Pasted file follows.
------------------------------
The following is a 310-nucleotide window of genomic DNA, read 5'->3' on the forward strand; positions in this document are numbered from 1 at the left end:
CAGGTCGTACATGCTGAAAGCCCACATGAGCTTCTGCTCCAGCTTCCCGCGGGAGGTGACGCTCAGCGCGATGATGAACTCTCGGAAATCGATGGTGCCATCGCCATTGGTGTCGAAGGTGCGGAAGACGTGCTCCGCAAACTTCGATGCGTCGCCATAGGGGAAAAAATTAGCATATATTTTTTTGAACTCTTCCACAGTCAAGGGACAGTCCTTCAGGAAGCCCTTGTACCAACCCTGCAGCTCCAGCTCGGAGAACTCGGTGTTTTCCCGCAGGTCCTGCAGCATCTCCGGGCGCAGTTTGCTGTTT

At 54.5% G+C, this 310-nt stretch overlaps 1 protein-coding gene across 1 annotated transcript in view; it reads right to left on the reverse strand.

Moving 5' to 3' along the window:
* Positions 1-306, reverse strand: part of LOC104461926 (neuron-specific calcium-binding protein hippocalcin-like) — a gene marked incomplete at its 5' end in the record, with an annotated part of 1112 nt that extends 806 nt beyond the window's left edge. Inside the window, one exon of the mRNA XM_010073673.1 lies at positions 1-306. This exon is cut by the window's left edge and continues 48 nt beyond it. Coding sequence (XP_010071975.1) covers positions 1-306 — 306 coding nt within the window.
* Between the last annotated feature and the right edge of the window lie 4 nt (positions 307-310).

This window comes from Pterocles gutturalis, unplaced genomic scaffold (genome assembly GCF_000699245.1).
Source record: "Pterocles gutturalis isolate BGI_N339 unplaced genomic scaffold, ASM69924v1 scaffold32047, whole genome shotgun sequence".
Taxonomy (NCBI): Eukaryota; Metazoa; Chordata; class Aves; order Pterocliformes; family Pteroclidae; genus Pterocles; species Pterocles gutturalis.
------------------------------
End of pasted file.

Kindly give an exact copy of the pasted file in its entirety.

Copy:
The following is a 310-nucleotide window of genomic DNA, read 5'->3' on the forward strand; positions in this document are numbered from 1 at the left end:
CAGGTCGTACATGCTGAAAGCCCACATGAGCTTCTGCTCCAGCTTCCCGCGGGAGGTGACGCTCAGCGCGATGATGAACTCTCGGAAATCGATGGTGCCATCGCCATTGGTGTCGAAGGTGCGGAAGACGTGCTCCGCAAACTTCGATGCGTCGCCATAGGGGAAAAAATTAGCATATATTTTTTTGAACTCTTCCACAGTCAAGGGACAGTCCTTCAGGAAGCCCTTGTACCAACCCTGCAGCTCCAGCTCGGAGAACTCGGTGTTTTCCCGCAGGTCCTGCAGCATCTCCGGGCGCAGTTTGCTGTTT

At 54.5% G+C, this 310-nt stretch overlaps 1 protein-coding gene across 1 annotated transcript in view; it reads right to left on the reverse strand.

Moving 5' to 3' along the window:
* Positions 1-306, reverse strand: part of LOC104461926 (neuron-specific calcium-binding protein hippocalcin-like) — a gene marked incomplete at its 5' end in the record, with an annotated part of 1112 nt that extends 806 nt beyond the window's left edge. Inside the window, one exon of the mRNA XM_010073673.1 lies at positions 1-306. This exon is cut by the window's left edge and continues 48 nt beyond it. Coding sequence (XP_010071975.1) covers positions 1-306 — 306 coding nt within the window.
* Between the last annotated feature and the right edge of the window lie 4 nt (positions 307-310).

This window comes from Pterocles gutturalis, unplaced genomic scaffold (genome assembly GCF_000699245.1).
Source record: "Pterocles gutturalis isolate BGI_N339 unplaced genomic scaffold, ASM69924v1 scaffold32047, whole genome shotgun sequence".
Taxonomy (NCBI): Eukaryota; Metazoa; Chordata; class Aves; order Pterocliformes; family Pteroclidae; genus Pterocles; species Pterocles gutturalis.